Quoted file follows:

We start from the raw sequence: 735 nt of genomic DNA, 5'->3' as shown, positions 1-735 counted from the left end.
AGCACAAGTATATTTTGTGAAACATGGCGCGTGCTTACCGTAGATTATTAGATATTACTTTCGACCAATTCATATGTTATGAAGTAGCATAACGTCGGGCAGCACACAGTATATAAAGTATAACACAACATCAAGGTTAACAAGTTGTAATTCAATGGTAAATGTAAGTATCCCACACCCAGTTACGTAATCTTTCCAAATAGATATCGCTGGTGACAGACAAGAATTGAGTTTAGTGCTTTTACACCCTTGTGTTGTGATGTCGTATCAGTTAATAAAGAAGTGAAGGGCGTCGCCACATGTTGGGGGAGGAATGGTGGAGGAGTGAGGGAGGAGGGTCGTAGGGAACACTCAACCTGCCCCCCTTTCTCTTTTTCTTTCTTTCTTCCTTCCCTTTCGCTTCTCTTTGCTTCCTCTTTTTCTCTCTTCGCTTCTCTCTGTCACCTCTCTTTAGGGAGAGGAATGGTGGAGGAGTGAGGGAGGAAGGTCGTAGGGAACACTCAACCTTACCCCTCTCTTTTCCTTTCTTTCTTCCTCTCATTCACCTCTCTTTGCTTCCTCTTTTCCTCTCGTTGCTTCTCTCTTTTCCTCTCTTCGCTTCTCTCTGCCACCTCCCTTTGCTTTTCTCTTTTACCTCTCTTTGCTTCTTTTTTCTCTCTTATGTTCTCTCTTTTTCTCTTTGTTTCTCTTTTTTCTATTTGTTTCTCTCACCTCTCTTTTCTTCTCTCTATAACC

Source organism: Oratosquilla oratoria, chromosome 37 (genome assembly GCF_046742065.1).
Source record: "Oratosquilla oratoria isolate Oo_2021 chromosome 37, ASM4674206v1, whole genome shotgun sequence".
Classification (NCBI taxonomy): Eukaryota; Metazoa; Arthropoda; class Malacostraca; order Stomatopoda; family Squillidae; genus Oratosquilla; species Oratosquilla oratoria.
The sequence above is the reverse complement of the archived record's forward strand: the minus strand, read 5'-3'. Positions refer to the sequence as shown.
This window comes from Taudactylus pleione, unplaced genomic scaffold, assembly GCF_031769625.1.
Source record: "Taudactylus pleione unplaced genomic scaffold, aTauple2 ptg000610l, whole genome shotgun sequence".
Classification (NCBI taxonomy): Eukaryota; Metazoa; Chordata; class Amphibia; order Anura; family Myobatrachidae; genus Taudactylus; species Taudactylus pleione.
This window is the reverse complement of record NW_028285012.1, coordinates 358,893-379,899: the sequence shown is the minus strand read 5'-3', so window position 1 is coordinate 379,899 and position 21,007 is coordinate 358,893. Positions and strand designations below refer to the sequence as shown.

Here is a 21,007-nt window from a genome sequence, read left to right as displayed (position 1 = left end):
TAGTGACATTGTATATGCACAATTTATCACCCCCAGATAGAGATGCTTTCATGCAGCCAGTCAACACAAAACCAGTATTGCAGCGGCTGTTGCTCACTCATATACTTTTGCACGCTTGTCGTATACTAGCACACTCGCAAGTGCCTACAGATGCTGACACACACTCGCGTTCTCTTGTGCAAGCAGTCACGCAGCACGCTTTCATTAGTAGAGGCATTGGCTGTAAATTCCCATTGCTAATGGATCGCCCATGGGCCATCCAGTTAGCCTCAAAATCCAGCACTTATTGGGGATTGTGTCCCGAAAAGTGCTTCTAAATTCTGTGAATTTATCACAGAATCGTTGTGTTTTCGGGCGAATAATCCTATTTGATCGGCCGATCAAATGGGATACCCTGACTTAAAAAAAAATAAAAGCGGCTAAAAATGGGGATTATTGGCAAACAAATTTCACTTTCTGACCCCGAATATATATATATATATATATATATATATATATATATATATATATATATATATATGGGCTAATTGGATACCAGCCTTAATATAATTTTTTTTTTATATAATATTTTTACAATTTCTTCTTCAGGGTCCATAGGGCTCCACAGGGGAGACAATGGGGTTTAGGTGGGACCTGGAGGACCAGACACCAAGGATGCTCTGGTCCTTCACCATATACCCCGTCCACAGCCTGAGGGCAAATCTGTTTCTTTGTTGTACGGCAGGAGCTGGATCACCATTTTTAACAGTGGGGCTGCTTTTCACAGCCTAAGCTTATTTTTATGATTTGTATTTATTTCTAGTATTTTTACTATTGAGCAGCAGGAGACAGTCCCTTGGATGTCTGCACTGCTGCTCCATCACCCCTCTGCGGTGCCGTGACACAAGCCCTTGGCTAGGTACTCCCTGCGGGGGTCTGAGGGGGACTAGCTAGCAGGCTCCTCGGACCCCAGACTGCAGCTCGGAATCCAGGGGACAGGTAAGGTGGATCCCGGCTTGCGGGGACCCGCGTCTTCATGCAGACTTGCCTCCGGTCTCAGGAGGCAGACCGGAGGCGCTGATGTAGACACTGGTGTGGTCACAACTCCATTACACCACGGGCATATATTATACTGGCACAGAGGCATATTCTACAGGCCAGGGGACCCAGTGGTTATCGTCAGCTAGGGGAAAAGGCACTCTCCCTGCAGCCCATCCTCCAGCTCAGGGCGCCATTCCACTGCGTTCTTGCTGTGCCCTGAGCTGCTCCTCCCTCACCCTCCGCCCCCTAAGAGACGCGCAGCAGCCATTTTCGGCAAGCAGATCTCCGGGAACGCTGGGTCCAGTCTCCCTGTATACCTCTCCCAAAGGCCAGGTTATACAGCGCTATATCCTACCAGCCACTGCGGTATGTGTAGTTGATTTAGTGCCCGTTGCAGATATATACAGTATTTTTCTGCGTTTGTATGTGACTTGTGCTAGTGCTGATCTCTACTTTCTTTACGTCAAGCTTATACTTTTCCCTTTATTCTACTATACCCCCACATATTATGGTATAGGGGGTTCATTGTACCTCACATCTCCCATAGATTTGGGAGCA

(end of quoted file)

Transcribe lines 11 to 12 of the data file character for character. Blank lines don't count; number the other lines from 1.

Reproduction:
Here is a 21,007-nt window from a genome sequence, read left to right as displayed (position 1 = left end):
TAGTGACATTGTATATGCACAATTTATCACCCCCAGATAGAGATGCTTTCATGCAGCCAGTCAACACAAAACCAGTATTGCAGCGGCTGTTGCTCACTCATATACTTTTGCACGCTTGTCGTATACTAGCACACTCGCAAGTGCCTACAGATGCTGACACACACTCGCGTTCTCTTGTGCAAGCAGTCACGCAGCACGCTTTCATTAGTAGAGGCATTGGCTGTAAATTCCCATTGCTAATGGATCGCCCATGGGCCATCCAGTTAGCCTCAAAATCCAGCACTTATTGGGGATTGTGTCCCGAAAAGTGCTTCTAAATTCTGTGAATTTATCACAGAATCGTTGTGTTTTCGGGCGAATAATCCTATTTGATCGGCCGATCAAATGGGATACCCTGACTTAAAAAAAAATAAAAGCGGCTAAAAATGGGGATTATTGGCAAACAAATTTCACTTTCTGACCCCGAATATATATATATATATATATATATATATATATATATATATATATATATATATATGGGCTAATTGGATACCAGCCTTAATATAATTTTTTTTTTATATAATATTTTTACAATTTCTTCTTCAGGGTCCATAGGGCTCCACAGGGGAGACAATGGGGTTTAGGTGGGACCTGGAGGACCAGACACCAAGGATGCTCTGGTCCTTCACCATATACCCCGTCCACAGCCTGAGGGCAAATCTGTTTCTTTGTTGTACGGCAGGAGCTGGATCACCATTTTTAACAGTGGGGCTGCTTTTCACAGCCTAAGCTTATTTTTATGATTTGTATTTATTTCTAGTATTTTTACTATTGAGCAGCAGGAGACAGTCCCTTGGATGTCTGCACTGCTGCTCCATCACCCCTCTGCGGTGCCGTGACACAAGCCCTTGGCTAGGTACTCCCTGCGGGGGTCTGAGGGGGACTAGCTAGCAGGCTCCTCGGACCCCAGACTGCAGCTCGGAATCCAGGGGACAGGTAAGGTGGATCCCGGCTTGCGGGGACCCGCGTCTTCATGCAGACTTGCCTCCGGTCTCAGGAGGCAGACCGGAGGCGCTGATGTAGACACTGGTGTGGTCACAACTCCATTACACCACGGGCATATATTATACTGGCACAGAGGCATATTCTACAGGCCAGGGGACCCAGTGGTTATCGTCAGCTAGGGGAAAAGGCACTCTCCCTGCAGCCCATCCTCCAGCTCAGGGCGCCATTCCACTGCGTTCTTGCTGTGCCCTGAGCTGCTCCTCCCTCACCCTCCGCCCCCTAAGAGACGCGCAGCAGCCATTTTCGGCAAGCAGATCTCCGGGAACGCTGGGTCCAGTCTCCCTGTATACCTCTCCCAAAGGCCAGGTTATACAGCGCTATATCCTACCAGCCACTGCGGTATGTGTAGTTGATTTAGTGCCCGTTGCAGATATATACAGTATTTTTCTGCGTTTGTATGTGACTTGTGCTAGTGCTGATCTCTACTTTCTTTACGTCAAGCTTATACTTTTCCCTTTATTCTACTATACCCCCACATATTATGGTATAGGGGGTTCATTGTACCTCACATCTCCCATAGATTTGGGAGCA